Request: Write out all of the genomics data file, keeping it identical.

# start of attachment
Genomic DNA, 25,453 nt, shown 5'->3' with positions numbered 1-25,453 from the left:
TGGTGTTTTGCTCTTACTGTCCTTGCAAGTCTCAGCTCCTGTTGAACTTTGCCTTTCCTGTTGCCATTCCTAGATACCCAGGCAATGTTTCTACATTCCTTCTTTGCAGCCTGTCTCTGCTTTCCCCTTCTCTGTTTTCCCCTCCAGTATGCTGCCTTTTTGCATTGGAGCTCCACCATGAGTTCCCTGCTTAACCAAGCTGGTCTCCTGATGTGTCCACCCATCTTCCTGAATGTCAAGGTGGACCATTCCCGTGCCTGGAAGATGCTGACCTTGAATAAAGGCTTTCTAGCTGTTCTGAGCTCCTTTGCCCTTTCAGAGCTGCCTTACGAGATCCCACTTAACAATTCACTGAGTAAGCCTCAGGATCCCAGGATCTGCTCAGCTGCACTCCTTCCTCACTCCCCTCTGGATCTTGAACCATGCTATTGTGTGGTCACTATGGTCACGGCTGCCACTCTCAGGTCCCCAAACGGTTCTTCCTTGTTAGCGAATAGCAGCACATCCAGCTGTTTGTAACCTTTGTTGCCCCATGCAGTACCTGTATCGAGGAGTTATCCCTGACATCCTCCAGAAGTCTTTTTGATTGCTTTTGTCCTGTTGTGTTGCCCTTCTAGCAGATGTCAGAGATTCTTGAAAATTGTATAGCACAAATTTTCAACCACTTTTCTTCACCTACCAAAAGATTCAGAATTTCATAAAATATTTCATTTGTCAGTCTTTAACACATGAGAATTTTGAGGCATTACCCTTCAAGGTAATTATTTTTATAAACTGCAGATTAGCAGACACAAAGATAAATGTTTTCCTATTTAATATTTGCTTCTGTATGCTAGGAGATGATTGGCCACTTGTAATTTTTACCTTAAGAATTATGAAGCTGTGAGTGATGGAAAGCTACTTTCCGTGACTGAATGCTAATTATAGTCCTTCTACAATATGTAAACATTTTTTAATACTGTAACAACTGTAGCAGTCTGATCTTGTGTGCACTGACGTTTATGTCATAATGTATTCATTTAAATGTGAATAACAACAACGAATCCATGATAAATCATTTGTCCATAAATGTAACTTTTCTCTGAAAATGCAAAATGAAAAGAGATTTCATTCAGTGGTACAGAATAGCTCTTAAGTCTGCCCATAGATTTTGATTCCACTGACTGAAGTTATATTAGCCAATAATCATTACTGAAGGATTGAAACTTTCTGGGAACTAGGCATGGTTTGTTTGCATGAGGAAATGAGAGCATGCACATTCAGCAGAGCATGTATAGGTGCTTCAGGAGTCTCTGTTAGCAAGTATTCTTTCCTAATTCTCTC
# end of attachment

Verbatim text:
Genomic DNA, 25,453 nt, shown 5'->3' with positions numbered 1-25,453 from the left:
TGGTGTTTTGCTCTTACTGTCCTTGCAAGTCTCAGCTCCTGTTGAACTTTGCCTTTCCTGTTGCCATTCCTAGATACCCAGGCAATGTTTCTACATTCCTTCTTTGCAGCCTGTCTCTGCTTTCCCCTTCTCTGTTTTCCCCTCCAGTATGCTGCCTTTTTGCATTGGAGCTCCACCATGAGTTCCCTGCTTAACCAAGCTGGTCTCCTGATGTGTCCACCCATCTTCCTGAATGTCAAGGTGGACCATTCCCGTGCCTGGAAGATGCTGACCTTGAATAAAGGCTTTCTAGCTGTTCTGAGCTCCTTTGCCCTTTCAGAGCTGCCTTACGAGATCCCACTTAACAATTCACTGAGTAAGCCTCAGGATCCCAGGATCTGCTCAGCTGCACTCCTTCCTCACTCCCCTCTGGATCTTGAACCATGCTATTGTGTGGTCACTATGGTCACGGCTGCCACTCTCAGGTCCCCAAACGGTTCTTCCTTGTTAGCGAATAGCAGCACATCCAGCTGTTTGTAACCTTTGTTGCCCCATGCAGTACCTGTATCGAGGAGTTATCCCTGACATCCTCCAGAAGTCTTTTTGATTGCTTTTGTCCTGTTGTGTTGCCCTTCTAGCAGATGTCAGAGATTCTTGAAAATTGTATAGCACAAATTTTCAACCACTTTTCTTCACCTACCAAAAGATTCAGAATTTCATAAAATATTTCATTTGTCAGTCTTTAACACATGAGAATTTTGAGGCATTACCCTTCAAGGTAATTATTTTTATAAACTGCAGATTAGCAGACACAAAGATAAATGTTTTCCTATTTAATATTTGCTTCTGTATGCTAGGAGATGATTGGCCACTTGTAATTTTTACCTTAAGAATTATGAAGCTGTGAGTGATGGAAAGCTACTTTCCGTGACTGAATGCTAATTATAGTCCTTCTACAATATGTAAACATTTTTTAATACTGTAACAACTGTAGCAGTCTGATCTTGTGTGCACTGACGTTTATGTCATAATGTATTCATTTAAATGTGAATAACAACAACGAATCCATGATAAATCATTTGTCCATAAATGTAACTTTTCTCTGAAAATGCAAAATGAAAAGAGATTTCATTCAGTGGTACAGAATAGCTCTTAAGTCTGCCCATAGATTTTGATTCCACTGACTGAAGTTATATTAGCCAATAATCATTACTGAAGGATTGAAACTTTCTGGGAACTAGGCATGGTTTGTTTGCATGAGGAAATGAGAGCATGCACATTCAGCAGAGCATGTATAGGTGCTTCAGGAGTCTCTGTTAGCAAGTATTCTTTCCTAATTCTCTC